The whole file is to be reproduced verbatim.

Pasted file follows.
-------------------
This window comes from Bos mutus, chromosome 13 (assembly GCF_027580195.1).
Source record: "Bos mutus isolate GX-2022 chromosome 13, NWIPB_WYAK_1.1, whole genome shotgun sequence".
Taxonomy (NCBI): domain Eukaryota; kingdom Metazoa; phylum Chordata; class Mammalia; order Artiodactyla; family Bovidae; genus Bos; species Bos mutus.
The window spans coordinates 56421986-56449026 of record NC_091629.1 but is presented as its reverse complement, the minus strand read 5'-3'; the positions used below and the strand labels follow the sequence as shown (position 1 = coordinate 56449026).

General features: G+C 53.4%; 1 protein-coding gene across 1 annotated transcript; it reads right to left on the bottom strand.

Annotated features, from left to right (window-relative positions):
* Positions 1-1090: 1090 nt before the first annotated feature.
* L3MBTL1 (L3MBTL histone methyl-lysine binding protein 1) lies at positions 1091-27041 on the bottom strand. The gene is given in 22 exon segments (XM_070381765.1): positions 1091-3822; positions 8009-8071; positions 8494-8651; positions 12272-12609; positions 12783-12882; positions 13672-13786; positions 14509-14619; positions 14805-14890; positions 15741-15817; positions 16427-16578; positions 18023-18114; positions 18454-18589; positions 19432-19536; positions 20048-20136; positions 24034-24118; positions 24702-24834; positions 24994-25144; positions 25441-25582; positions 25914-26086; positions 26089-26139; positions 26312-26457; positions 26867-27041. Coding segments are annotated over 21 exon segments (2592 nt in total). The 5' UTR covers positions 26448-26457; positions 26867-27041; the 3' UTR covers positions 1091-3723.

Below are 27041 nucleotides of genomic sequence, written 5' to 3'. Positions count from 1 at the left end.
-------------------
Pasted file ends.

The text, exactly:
This window comes from Bos mutus, chromosome 13 (assembly GCF_027580195.1).
Source record: "Bos mutus isolate GX-2022 chromosome 13, NWIPB_WYAK_1.1, whole genome shotgun sequence".
Taxonomy (NCBI): domain Eukaryota; kingdom Metazoa; phylum Chordata; class Mammalia; order Artiodactyla; family Bovidae; genus Bos; species Bos mutus.
The window spans coordinates 56421986-56449026 of record NC_091629.1 but is presented as its reverse complement, the minus strand read 5'-3'; the positions used below and the strand labels follow the sequence as shown (position 1 = coordinate 56449026).

General features: G+C 53.4%; 1 protein-coding gene across 1 annotated transcript; it reads right to left on the bottom strand.

Annotated features, from left to right (window-relative positions):
* Positions 1-1090: 1090 nt before the first annotated feature.
* L3MBTL1 (L3MBTL histone methyl-lysine binding protein 1) lies at positions 1091-27041 on the bottom strand. The gene is given in 22 exon segments (XM_070381765.1): positions 1091-3822; positions 8009-8071; positions 8494-8651; positions 12272-12609; positions 12783-12882; positions 13672-13786; positions 14509-14619; positions 14805-14890; positions 15741-15817; positions 16427-16578; positions 18023-18114; positions 18454-18589; positions 19432-19536; positions 20048-20136; positions 24034-24118; positions 24702-24834; positions 24994-25144; positions 25441-25582; positions 25914-26086; positions 26089-26139; positions 26312-26457; positions 26867-27041. Coding segments are annotated over 21 exon segments (2592 nt in total). The 5' UTR covers positions 26448-26457; positions 26867-27041; the 3' UTR covers positions 1091-3723.

Below are 27041 nucleotides of genomic sequence, written 5' to 3'. Positions count from 1 at the left end.